Next generation sequencing in biodiversity research usually involves DNA extraction of bulk samples, PCR amplification of targeted markers and subsequent massive parallel sequencing. Those bulk samples can contain entire organisms or come from a single environmental sample containing degraded DNA. A drawback in this procedure is the PCR amplification step that is applied to acquire a sufficient number of barcode sequences. Primers are designed to amplify a large range of taxa present in the bulk sample but those are rarely universal. Although much effort has been made to increase the universailty and efficiency of primers it is difficult to predict their performance when an investigated fauna is largely unknown.
A group of researchers from the Beijing Genomics Institute have developed a new pipeline that is independent of PCR amplifications while still enabling DNA Barcode identification. They used ultra-deep sequencing to detect minute traces of mitochondrial sequences directly from genomic DNA mixtures.
For this proof of concept study 73 insects were collected, preserved and visually identified. Once complete (as far as possible) DNA from the legs of each creature was analyzed using DNA barcoding (with standard Sanger sequencing) and compared with data from the Barcode of Life Data Systems. Subsequently, after mitochondrial enrichment using differential centrifugation, total genomic DNA was extracted from a homogenized mixture of the remainder of the insects.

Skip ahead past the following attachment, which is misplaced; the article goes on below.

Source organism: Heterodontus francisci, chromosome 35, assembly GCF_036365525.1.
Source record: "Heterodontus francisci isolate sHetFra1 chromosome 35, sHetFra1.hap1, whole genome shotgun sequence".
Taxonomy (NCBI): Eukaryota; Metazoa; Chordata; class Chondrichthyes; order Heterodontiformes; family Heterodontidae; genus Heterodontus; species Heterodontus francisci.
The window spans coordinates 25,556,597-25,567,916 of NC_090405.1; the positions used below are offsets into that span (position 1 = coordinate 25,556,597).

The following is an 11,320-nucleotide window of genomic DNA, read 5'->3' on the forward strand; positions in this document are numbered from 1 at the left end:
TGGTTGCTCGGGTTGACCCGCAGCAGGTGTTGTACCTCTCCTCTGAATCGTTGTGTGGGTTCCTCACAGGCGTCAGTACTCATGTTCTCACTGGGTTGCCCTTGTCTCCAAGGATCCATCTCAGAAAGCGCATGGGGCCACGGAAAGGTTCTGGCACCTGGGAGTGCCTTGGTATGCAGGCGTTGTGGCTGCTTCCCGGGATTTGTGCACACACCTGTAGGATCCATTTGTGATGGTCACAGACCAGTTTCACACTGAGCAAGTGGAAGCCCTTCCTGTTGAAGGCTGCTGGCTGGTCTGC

The group employed two different approaches to assign species-level identity:
(1) By utilizing a DNA Barcode reference library for the investigated fauna. Sequence reads were mapped to the reference sequences following defined criteria.
(2) In absence of a reference library, a de novo assembly of sequence reads into mitochondrial gene fragments, especially the COI Barcode region, was employed, followed by gene annotation, to ensure accurate detection of taxa from the mixed bulk sample.
Both experiments worked quite well which I find very exciting. The team was able to assess biodiversity at the species level regardless of whether a species can be actually named. Their work also showed that it is possible to calculate the total quantity of mitochondrial DNA present which would allow to extrapolate the ratios and physical mass of each species in the mix.
Of course this proof of concept needs to be transferred into 'real-world' applications but once working it would represent a big step forward for biodiversity-related surveillance efforts, such as in biomonitoring programs.